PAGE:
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Old September 3rd, 2003, 10:26 PM   #1
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Glidecam 2000 drop time

Have been experimenting with my new Glidecam 2000 and PDX-10; lots to learn! After refining the balance some more I'm using 4 of the weights and the shaft extends about 1.5" from the clamp. It seems to balance as it should, and the drop time is about 2 seconds, as per the manual.

However I still seem to get excessive side to side sway. I tried adding two more weights and shortening the shaft all the way. This appears smoother, however the drop time is only about 1 second, maybe less. The manual doesn't really explain why it's desirable to have a longer drop time... any insights?

I'm wondering if the basic problem is that the PDX-10 is such a light camcorder to start with (~2 lbs)? Obviously this makes it much easier to hold on the Glidecam, but do I need to actually add some weight to the camera itself to make it balance and still have the recommended drop time?

FWIW, I'm using a .45x wide angle adaptor and the large lens hood as well.
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Old September 4th, 2003, 12:20 AM   #2
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Boyd:

The reason for the 2-3 second drop time is that it is a generally accepted compromise between "too bottom heavy" and "not bottom heavy enough". In the first instance, such as you have it now, coming to a fast stop or moving quickly to the side will cause a pendulum effect because of the difference in mass above and below the gimbal. The ONLY way to eliminate this is to make it neutral, i.e. infinite drop time, but you get no "feedback" from the rig as to where level is, i.e. you are constantly having to "make" the rig find level. That's the problem with "not bottom heavy enough".

Another reason not to work with a fast drop time is that takes much more effort to hold a severe tilt (45 degrees or more up or down). Having to use a heavy grip on the post means compromising the delicacy of the operating and the results.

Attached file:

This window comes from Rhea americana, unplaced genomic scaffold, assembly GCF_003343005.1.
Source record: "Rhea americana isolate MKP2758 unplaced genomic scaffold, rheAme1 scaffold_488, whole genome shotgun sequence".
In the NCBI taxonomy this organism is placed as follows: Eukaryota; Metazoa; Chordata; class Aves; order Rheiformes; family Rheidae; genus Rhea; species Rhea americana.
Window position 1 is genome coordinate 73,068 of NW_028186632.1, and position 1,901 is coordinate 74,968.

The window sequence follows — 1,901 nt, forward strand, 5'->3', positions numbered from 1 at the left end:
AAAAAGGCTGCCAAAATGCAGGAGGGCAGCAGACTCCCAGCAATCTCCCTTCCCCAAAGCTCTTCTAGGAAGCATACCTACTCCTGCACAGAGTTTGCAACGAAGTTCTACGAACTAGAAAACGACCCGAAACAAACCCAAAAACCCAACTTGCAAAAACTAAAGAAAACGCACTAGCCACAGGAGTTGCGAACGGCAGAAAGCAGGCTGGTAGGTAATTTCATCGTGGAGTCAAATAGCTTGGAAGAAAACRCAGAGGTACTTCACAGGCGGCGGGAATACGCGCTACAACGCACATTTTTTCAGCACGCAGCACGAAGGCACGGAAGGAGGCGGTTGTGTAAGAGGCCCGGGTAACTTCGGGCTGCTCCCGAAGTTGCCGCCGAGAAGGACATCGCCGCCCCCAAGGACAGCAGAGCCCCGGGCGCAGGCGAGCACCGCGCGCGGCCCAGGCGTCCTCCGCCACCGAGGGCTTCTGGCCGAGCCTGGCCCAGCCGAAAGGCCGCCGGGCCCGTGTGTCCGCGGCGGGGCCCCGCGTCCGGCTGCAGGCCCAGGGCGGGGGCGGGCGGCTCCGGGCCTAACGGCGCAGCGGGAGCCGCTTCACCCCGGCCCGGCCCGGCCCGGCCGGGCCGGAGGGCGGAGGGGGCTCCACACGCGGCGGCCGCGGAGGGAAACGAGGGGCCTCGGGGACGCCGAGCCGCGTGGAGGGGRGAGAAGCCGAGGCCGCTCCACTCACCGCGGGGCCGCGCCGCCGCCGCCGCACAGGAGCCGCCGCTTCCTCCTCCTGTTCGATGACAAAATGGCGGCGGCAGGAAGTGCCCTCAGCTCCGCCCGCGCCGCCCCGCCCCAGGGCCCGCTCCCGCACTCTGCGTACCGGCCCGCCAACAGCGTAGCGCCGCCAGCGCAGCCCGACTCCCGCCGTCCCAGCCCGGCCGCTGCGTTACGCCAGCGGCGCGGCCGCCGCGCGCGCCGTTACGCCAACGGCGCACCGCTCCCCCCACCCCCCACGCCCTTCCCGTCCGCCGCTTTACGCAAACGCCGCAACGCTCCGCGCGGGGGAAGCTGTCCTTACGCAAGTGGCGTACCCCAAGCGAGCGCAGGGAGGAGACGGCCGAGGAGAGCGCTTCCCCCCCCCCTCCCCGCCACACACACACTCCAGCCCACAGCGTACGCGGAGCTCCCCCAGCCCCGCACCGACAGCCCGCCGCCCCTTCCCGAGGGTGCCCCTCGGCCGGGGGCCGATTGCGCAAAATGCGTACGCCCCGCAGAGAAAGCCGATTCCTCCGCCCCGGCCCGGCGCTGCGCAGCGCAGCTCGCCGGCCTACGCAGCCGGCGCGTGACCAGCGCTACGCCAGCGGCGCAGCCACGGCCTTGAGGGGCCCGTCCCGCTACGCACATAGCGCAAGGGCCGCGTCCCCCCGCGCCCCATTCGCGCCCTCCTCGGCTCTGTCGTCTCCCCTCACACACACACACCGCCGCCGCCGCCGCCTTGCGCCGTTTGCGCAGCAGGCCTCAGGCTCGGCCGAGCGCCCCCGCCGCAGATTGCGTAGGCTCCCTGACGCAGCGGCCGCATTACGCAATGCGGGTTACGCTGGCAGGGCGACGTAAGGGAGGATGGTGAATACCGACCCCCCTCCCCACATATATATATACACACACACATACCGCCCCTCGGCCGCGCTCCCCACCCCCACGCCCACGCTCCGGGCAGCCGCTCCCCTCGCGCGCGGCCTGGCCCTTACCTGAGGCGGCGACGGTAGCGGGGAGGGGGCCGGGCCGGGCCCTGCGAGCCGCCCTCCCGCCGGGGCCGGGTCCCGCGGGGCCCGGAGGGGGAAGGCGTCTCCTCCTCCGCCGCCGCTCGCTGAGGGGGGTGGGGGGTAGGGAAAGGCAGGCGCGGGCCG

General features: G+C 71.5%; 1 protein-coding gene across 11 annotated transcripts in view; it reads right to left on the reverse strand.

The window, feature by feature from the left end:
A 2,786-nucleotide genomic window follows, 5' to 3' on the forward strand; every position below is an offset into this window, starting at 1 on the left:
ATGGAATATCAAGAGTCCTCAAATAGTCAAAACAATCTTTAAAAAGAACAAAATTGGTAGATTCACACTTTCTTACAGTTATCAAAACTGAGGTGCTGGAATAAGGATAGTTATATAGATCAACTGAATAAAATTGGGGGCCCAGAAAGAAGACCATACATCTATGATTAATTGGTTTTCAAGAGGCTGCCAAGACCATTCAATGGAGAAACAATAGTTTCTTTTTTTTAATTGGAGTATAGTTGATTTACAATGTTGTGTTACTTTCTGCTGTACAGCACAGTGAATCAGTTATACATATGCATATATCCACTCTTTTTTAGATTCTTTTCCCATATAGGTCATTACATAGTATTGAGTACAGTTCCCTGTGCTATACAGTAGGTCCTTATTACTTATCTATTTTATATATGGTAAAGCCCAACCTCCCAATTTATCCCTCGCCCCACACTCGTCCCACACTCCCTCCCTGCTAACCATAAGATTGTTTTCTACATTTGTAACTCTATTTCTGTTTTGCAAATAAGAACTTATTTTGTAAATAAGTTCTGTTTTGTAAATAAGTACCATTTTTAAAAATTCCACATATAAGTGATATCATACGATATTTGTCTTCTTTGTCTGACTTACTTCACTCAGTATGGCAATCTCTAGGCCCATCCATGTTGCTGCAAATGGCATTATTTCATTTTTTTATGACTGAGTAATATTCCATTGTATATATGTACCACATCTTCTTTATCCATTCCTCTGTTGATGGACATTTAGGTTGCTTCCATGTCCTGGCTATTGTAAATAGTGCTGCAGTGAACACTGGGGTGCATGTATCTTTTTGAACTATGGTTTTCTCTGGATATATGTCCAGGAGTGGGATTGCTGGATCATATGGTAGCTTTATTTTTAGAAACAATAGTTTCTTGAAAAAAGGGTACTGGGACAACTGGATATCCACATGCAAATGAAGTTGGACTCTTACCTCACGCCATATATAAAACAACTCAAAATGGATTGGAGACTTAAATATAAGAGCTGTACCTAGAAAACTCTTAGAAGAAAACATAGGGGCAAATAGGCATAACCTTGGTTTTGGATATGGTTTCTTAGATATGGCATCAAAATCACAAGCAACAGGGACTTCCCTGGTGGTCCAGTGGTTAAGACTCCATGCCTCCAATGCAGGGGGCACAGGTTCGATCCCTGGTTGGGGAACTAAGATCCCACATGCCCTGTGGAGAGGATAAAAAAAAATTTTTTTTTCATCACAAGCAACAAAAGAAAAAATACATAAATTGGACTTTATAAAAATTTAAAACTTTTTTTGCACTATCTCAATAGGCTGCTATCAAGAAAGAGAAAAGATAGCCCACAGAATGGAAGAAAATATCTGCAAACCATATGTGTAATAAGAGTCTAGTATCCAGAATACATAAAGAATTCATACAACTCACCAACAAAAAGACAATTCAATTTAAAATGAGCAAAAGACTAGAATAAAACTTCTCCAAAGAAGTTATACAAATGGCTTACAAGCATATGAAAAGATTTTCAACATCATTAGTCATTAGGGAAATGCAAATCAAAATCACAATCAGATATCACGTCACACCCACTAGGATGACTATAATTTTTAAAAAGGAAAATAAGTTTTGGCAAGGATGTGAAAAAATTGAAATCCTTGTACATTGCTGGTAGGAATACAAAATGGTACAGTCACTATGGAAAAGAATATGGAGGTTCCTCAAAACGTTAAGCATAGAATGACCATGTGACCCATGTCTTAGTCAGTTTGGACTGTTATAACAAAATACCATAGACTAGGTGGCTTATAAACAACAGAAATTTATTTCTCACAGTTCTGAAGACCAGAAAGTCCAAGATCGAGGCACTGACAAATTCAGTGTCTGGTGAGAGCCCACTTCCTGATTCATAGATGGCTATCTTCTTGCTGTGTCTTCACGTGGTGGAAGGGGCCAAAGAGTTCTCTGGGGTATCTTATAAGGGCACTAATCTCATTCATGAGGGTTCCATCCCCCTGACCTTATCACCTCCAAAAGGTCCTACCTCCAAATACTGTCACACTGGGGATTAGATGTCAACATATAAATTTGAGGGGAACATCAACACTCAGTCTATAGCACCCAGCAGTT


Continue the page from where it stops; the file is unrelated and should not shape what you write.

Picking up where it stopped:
As far as the side-to-side sway, you should balance the rig back to a 2.5 second drop time and try the test I described to Devin and Spence in this thread. If, without your operating hand on the post and a slow, steady forward or backwards walk you are still seeing a lot of rocking in side-to-side, there is a problem with the gimbal, especially the roll bearings (this is the two bearings at either side of the gimbal, where the fork attaches to the pan section around the post). I would contact the factory if this is the case.

Be aware that even if the rig is perfectly fine, having a lot of roll (side-to-side movement) in your operation is not at all unusual for a "newbie". It's all about the fingerwork on the post.
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Old September 4th, 2003, 11:25 AM   #3
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Thanks a lot Charles! Ah, this is just as I feared, there isn't any substitute for practice and hard work... ;-)
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Old September 4th, 2003, 12:47 PM   #4
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Boyd, I am using about the same setup. 5 weights and approx. 1.5 inch exstension. That is with Large hood, external mike, and Qm71 battery and it works pretty well for me. It took some time to get my fingers with the program and then my results improved . As I have learned it takes a lot of practice to get the results you want.
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Old September 4th, 2003, 04:55 PM   #5
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Tim, thanks for sharing your setup. This actually matches mine pretty well, I also have the large battery and lens hood. Where we differ is that I have a WA lens (which is pretty small and light) and am NOT using audio so no mike or XLR box. That would pretty much account for the extra weight you use.

BTW, it's funny how they talk about "weight disks".... they're just large washers! It's a nice setup though, and I'm sure my work will improve with a little more PRACTICE! :-)
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Old September 7th, 2003, 10:07 AM   #6
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Hey, I just discovered a nifty trick to refine the front to back balance using the PDX-10. Instead of messing around with the thumbscrews and plate, try sliding the PDX-10's moveable viewfinder back and forth! It weighs just enough to tip the rig one way or the other.
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Old September 7th, 2003, 08:02 PM   #7
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Great tip, Boyd, and that reminds me to remind everyone out there using stabilizers that you must be fanatical about tying down anything loose on the camera--no flopping cables, lens caps on leashes, viewfinder mounts etc.
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